Nielsen's report and Video on the Web

In the United States, Nielsen has long been the main source of data for evaluating television shows and stations for advertisers. It's considered a very reliable source. So their inclusion of data on web video watching habits in their 2011 report on the "The U.S. Media Universe" is a real boon to anyone planning to enter this field. It's interesting to ask what are the consequences to free culture productions and the free software used for creation and consumption of video arts.

Object and Camera Path Tracking in Blender - "Monkey See Monkey Do"

Blender has a useful set of constraint-based animation tools which make it fairly simple to animate motion of objects or of the camera along controlled paths. I expect to use this a lot, so I want to make sure I understand how it works. Here I'm going to work out a simple example using the "Suzanne" monkey meshes in Blender 2.49 to demonstrate simple path and tracking constraints with a mesh and with the camera. Because everything is better with monkeys.

The MegaUpload Seizure Could Be An Opportunity

The US Department of Justice, chose the day after the massive Internet blackout protest against SOPA / PIPA to demonstrate their power by acting as if these laws were already in effect. At first, I was simply dismayed and angered by this reprehensible act, but I began to wonder if there isn't also an opportunity here to challenge a major part of of the legacy entertainment industry's rhetoric in a court of law, where their mendacity on the subject would constitute perjury.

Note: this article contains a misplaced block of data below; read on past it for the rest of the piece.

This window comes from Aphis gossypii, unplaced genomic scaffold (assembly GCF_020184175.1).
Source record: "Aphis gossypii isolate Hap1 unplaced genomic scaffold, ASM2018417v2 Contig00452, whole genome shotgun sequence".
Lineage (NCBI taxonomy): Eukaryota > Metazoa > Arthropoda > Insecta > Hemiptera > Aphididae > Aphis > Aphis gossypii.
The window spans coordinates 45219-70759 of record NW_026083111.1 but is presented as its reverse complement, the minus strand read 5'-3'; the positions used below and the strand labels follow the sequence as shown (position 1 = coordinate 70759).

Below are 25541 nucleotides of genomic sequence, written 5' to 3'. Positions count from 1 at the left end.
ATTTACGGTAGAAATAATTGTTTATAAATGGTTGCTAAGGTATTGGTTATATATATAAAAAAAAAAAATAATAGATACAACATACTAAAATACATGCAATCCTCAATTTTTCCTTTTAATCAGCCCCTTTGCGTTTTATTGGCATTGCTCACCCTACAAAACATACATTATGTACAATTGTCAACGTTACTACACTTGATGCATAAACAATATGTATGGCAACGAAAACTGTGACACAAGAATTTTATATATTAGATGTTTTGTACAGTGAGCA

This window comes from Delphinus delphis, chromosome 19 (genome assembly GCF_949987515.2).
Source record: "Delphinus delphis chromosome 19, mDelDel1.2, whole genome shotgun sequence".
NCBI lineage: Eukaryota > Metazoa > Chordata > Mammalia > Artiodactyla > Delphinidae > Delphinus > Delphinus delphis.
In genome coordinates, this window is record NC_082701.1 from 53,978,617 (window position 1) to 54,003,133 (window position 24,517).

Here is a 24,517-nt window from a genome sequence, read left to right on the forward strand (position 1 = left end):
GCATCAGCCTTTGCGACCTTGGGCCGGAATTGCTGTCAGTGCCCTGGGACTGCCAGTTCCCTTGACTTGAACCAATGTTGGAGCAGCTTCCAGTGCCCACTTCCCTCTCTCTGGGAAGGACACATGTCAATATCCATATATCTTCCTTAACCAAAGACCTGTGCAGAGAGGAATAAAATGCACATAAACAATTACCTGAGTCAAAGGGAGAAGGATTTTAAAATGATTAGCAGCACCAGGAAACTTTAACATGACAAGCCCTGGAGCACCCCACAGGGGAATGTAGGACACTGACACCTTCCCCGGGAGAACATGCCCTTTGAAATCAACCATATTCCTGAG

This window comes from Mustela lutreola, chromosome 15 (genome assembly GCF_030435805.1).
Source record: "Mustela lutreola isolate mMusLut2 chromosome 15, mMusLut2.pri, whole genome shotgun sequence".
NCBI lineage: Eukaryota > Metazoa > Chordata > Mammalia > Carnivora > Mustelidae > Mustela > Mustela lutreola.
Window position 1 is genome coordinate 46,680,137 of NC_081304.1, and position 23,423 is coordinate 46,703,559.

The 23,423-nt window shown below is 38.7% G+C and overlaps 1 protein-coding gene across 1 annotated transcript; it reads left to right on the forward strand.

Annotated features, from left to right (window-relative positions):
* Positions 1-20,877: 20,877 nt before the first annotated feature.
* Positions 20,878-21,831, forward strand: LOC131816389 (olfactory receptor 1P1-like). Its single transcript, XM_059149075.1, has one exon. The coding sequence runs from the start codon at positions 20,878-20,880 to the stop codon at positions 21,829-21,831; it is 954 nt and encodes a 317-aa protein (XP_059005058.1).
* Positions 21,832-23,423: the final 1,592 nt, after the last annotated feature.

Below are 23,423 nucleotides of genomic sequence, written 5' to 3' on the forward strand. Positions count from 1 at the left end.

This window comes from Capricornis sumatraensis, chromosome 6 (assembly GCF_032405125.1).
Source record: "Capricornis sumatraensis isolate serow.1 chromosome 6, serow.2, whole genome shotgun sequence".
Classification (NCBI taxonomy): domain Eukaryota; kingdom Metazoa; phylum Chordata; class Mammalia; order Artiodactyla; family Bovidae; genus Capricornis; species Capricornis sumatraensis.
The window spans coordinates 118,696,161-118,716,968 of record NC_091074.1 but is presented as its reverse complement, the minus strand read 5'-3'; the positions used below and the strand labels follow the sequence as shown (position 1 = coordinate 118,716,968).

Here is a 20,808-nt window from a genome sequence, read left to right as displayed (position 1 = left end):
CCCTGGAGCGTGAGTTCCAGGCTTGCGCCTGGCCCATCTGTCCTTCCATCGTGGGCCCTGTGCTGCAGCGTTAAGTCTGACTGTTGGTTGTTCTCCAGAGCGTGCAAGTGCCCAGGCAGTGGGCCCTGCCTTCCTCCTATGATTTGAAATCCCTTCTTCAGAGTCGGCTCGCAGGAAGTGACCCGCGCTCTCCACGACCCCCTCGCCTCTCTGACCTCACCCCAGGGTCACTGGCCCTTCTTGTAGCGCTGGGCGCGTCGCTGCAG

Video editing with OpenShot: Capable, but lacks some polish

The OpenShot video editor was the easiest to get in Ubuntu Studio's "Oneric Ocelot" release, so we had a chance to try it out recently. It's pretty good -- much more capable than Kino. It provides similar capabilities to Blender's VSE, but without the burden of learning Blender. In fact, the learning curve is very gentle, because the interface is clean and simple.

Video editing with Blender VSE: "It's complicated"

Coming from Kino, Blender's "Video Sequence Editor" is a huge step up. Most people don't think of Blender when considering video editing tools, but in fact, Blender contains a very good one. This is not a separate application but an editing mode within the Blender application. It can work directly with animated scenes created within Blender or with video footage from other sources. Evaluating it is a little tricky because of this unique niche.

Free Culture Pitfall: Bait-and-Switch Free Licensing

Last year, as I was checking the licensing and attribution on the tracks in my soundtrack library for Lunatics, I came across a bizarre and rather disturbing practice: bait and switch licensing as a ploy to sell music. This is a truly weird idea, if you understand what a free-license means, and it's deeply unethical, but here's what I think is going on: the artist (or more likely, some intermediary, such as a small record label) gets the idea of using a "free" loss-leader to try to draw people into buying a commercial/proprietary album.

Bach's Goldberg Variations commissioned for Public Domain Release

One of the responses to my earlier post about the MusOpen symphony recording project mentioned a project I had overlooked: the Open Goldberg project has created new public domain scores for the Bach's "Goldberg Variations" using the MuseScore free software musical notation software and is commissioning a studio recording of piano soloist Kimiko Ishizaka performing the pieces, also for public domain release (with